How much of every 24 hours gets wasted? Beyond the necessary tasks of the day, beyond necessary sleep, how much time might we wish we could get back and spend some other way? How well are we using the gift of time that we have? How well do we show love – that’s right, show love – to those in our lives who matter the most?

I think about this often. I get 24 hours, just like everybody else. I can’t do everything, but when I look back, I want to be able to say I used my time well. I want to be able to say I did something – something important, something valuable, something wonderful. I hope everyone can say that. I hope everyone wants to. (I know they can’t and don’t. But I can wish it.)

Good Will Come

During the same week as the tragic news about Micah, I found myself both grateful and conflicted that I had something else going on. Grateful because being involved in a pre-scheduled event kept me from becoming paralyzed with What?! Oh, God, no… and Why am I so far away? and What can I do? How can I help? What should I say? And conflicted because I wanted to shut the world out, mull his death over, cry-cry-cry with and for my dear friends who lost their beloved son, sort out my own shock and frustration and grief, make some kind (any kind) of sense out of it. It felt almost disrespectful to be going about something else.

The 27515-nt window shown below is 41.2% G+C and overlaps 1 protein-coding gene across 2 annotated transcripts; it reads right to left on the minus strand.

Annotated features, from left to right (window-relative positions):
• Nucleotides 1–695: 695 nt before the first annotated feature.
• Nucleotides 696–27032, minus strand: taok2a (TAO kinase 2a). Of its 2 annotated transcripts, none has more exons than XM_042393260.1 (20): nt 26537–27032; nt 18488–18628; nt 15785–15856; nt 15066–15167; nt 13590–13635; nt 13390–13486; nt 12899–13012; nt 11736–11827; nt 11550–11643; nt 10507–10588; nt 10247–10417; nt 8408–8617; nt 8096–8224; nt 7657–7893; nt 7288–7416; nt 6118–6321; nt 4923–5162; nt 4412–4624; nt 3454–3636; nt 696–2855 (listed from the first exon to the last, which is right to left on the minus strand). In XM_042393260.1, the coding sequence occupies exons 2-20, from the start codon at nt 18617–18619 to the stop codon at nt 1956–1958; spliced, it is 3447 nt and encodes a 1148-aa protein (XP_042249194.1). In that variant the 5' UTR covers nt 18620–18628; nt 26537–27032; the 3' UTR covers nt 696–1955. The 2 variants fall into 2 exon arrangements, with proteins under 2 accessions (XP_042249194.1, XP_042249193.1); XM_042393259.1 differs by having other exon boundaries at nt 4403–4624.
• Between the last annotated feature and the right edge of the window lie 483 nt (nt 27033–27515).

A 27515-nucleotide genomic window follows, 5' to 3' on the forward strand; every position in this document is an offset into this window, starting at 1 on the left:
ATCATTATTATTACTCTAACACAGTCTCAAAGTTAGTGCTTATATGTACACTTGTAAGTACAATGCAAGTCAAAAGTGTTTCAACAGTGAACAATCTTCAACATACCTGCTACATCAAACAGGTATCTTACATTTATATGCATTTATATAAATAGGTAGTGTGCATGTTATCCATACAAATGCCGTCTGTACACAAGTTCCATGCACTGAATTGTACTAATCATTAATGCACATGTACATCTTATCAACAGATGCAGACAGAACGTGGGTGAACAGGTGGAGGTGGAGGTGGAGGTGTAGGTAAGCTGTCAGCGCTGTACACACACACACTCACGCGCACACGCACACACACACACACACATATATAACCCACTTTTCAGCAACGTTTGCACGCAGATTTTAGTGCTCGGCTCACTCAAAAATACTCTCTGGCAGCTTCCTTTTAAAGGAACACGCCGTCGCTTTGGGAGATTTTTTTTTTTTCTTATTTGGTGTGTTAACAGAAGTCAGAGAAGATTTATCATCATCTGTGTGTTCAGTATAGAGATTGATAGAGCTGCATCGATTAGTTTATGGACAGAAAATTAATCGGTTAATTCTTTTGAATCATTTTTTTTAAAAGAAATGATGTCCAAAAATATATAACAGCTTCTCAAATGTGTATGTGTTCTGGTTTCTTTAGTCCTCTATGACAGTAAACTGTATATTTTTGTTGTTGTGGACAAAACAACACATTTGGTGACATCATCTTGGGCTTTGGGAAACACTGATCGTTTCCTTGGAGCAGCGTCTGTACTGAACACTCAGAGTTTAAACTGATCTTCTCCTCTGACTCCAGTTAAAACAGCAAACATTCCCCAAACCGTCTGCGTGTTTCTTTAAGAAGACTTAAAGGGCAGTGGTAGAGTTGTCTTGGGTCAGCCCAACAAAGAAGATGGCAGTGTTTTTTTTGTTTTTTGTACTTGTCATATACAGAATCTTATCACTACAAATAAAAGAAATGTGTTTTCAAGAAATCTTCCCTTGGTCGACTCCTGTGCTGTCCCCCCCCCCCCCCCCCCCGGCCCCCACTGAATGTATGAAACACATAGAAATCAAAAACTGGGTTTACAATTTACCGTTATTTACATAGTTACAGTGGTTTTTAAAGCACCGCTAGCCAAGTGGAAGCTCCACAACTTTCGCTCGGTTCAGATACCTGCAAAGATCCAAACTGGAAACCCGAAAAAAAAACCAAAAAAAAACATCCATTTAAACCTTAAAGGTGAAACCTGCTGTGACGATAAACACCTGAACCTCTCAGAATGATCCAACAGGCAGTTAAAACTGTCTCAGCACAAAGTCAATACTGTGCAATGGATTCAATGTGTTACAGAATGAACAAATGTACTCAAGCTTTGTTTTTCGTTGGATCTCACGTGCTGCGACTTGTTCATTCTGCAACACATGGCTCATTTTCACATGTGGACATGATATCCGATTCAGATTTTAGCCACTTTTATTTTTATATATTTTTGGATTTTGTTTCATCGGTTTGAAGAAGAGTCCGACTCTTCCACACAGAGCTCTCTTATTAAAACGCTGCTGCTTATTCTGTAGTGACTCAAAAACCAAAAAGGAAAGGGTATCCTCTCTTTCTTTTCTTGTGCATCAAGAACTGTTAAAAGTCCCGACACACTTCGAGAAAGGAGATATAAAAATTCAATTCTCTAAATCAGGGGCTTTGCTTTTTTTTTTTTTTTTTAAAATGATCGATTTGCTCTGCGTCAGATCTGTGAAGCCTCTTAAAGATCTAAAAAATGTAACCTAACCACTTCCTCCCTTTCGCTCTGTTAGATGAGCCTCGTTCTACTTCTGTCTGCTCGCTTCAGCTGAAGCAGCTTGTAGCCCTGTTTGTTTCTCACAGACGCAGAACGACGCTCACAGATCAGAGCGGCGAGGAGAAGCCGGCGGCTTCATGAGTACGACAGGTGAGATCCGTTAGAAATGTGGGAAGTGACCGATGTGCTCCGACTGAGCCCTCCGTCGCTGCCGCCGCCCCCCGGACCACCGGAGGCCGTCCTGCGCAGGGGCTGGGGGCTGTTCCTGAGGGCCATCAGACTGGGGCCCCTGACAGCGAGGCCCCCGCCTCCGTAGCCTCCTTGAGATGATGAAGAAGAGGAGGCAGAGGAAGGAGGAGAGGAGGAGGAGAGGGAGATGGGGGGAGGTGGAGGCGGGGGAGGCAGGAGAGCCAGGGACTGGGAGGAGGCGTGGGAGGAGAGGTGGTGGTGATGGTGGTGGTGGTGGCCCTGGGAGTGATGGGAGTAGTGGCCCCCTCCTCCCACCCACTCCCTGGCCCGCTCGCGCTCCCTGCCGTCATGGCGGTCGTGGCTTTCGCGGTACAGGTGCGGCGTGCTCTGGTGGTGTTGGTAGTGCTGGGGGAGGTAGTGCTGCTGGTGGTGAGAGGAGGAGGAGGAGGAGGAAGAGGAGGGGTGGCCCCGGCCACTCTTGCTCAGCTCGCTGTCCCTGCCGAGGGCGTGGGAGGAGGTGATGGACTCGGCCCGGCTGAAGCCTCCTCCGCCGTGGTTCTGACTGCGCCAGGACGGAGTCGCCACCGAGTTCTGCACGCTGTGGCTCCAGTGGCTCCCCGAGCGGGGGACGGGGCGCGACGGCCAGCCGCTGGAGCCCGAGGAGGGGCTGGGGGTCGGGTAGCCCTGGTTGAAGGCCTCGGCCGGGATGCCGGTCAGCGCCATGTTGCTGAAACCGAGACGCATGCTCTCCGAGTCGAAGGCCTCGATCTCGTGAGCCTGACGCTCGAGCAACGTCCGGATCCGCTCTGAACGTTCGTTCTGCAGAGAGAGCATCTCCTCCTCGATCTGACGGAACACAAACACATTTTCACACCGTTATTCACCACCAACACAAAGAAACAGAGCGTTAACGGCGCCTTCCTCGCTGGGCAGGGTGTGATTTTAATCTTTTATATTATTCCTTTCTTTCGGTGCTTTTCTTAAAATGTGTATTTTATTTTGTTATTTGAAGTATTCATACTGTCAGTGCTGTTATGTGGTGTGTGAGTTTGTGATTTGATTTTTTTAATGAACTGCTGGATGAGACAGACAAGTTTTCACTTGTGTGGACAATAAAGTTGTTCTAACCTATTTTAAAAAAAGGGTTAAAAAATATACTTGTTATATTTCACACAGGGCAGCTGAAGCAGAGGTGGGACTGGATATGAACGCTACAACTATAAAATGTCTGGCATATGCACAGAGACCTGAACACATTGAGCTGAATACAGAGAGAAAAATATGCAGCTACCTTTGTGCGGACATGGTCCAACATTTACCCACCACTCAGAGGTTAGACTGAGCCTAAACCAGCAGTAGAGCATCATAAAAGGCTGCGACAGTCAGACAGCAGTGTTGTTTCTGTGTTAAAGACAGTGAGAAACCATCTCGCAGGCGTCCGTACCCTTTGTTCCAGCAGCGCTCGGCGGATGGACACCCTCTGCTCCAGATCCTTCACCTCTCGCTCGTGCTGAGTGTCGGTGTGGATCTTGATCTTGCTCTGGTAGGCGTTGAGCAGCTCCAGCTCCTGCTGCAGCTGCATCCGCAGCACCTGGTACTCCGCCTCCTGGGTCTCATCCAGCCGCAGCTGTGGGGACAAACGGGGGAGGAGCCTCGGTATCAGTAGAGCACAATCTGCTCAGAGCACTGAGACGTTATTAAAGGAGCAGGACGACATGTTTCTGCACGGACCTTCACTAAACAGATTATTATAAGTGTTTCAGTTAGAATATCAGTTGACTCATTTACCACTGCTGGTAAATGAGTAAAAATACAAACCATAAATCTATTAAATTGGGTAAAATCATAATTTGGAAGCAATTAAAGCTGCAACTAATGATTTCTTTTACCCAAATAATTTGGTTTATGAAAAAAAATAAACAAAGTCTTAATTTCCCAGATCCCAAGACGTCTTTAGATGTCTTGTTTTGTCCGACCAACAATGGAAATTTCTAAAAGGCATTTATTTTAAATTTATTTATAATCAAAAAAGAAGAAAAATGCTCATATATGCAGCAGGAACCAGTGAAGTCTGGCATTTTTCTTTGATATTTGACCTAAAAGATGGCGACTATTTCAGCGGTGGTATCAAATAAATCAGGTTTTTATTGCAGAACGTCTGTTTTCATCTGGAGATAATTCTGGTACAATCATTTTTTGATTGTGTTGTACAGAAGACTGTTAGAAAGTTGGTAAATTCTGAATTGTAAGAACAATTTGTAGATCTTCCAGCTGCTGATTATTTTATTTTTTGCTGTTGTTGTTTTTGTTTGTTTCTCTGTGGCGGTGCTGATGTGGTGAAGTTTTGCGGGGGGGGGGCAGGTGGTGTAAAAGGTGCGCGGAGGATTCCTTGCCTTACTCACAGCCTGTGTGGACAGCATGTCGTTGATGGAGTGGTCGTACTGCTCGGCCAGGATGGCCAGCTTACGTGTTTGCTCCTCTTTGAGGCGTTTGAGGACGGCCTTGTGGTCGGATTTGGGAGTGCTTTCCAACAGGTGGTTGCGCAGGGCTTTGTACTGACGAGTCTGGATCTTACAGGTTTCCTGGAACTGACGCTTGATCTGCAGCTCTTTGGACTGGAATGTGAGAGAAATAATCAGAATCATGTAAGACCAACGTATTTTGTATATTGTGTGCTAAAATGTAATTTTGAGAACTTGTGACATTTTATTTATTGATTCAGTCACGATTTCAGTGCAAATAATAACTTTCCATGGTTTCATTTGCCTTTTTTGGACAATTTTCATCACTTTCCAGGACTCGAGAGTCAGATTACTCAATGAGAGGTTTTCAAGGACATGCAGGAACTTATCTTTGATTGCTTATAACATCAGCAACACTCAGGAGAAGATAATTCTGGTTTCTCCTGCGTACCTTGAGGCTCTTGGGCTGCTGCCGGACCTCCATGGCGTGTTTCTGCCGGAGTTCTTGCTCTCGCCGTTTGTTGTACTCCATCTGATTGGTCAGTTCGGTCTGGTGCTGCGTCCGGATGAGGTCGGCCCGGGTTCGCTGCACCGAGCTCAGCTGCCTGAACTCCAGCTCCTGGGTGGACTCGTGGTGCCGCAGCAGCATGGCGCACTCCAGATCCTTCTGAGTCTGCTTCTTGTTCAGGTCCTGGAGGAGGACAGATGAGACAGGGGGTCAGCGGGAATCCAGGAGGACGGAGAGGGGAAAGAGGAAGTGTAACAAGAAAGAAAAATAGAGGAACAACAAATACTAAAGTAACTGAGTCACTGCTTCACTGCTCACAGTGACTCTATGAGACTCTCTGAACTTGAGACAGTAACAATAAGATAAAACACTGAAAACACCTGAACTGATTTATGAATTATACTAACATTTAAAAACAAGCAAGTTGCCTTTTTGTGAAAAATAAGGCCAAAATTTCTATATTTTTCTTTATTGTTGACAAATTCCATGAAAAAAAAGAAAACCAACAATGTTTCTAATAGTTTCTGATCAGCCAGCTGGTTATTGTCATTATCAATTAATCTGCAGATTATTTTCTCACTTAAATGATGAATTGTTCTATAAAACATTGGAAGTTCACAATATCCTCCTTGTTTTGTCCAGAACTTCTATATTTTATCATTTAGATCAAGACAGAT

But something else was the order of the day and I could not get around it. Besides, redirecting works for me. Ultimately, the little voice inside my head says Just because I can’t do X doesn’t mean I can’t do Y. Just because I can’t do everything I want to do doesn’t mean I can’t do something that matters. That’s my twist on Edward Everett Hale’s words:

‘I am only one, but I am one.
I cannot do everything, but I can do something.
And because I cannot do everything,
I will not refuse to do the something that I can do.’